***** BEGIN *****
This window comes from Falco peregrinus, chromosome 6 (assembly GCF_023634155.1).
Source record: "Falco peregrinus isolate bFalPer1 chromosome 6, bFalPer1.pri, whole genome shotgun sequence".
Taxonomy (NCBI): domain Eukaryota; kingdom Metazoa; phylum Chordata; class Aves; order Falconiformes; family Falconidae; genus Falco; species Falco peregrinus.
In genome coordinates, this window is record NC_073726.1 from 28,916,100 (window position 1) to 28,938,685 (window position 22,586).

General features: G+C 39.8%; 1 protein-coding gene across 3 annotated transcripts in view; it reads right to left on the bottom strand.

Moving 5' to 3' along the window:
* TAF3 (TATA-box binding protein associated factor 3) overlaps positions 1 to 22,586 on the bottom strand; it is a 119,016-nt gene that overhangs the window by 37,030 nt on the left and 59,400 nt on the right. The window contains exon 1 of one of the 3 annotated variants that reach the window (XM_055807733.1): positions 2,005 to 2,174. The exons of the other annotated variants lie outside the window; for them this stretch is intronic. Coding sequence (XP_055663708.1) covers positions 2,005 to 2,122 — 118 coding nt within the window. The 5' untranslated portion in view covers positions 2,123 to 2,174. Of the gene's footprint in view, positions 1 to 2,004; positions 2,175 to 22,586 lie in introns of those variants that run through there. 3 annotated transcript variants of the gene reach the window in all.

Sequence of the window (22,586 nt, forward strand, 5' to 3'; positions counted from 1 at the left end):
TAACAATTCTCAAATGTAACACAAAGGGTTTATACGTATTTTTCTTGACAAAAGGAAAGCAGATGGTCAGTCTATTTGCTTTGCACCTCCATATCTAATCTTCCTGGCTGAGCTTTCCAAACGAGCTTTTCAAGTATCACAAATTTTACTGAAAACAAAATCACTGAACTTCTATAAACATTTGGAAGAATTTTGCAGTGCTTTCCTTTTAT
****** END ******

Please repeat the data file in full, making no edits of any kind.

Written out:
This window comes from Falco peregrinus, chromosome 6 (assembly GCF_023634155.1).
Source record: "Falco peregrinus isolate bFalPer1 chromosome 6, bFalPer1.pri, whole genome shotgun sequence".
Taxonomy (NCBI): domain Eukaryota; kingdom Metazoa; phylum Chordata; class Aves; order Falconiformes; family Falconidae; genus Falco; species Falco peregrinus.
In genome coordinates, this window is record NC_073726.1 from 28,916,100 (window position 1) to 28,938,685 (window position 22,586).

General features: G+C 39.8%; 1 protein-coding gene across 3 annotated transcripts in view; it reads right to left on the bottom strand.

Moving 5' to 3' along the window:
* TAF3 (TATA-box binding protein associated factor 3) overlaps positions 1 to 22,586 on the bottom strand; it is a 119,016-nt gene that overhangs the window by 37,030 nt on the left and 59,400 nt on the right. The window contains exon 1 of one of the 3 annotated variants that reach the window (XM_055807733.1): positions 2,005 to 2,174. The exons of the other annotated variants lie outside the window; for them this stretch is intronic. Coding sequence (XP_055663708.1) covers positions 2,005 to 2,122 — 118 coding nt within the window. The 5' untranslated portion in view covers positions 2,123 to 2,174. Of the gene's footprint in view, positions 1 to 2,004; positions 2,175 to 22,586 lie in introns of those variants that run through there. 3 annotated transcript variants of the gene reach the window in all.

Sequence of the window (22,586 nt, forward strand, 5' to 3'; positions counted from 1 at the left end):
TAACAATTCTCAAATGTAACACAAAGGGTTTATACGTATTTTTCTTGACAAAAGGAAAGCAGATGGTCAGTCTATTTGCTTTGCACCTCCATATCTAATCTTCCTGGCTGAGCTTTCCAAACGAGCTTTTCAAGTATCACAAATTTTACTGAAAACAAAATCACTGAACTTCTATAAACATTTGGAAGAATTTTGCAGTGCTTTCCTTTTAT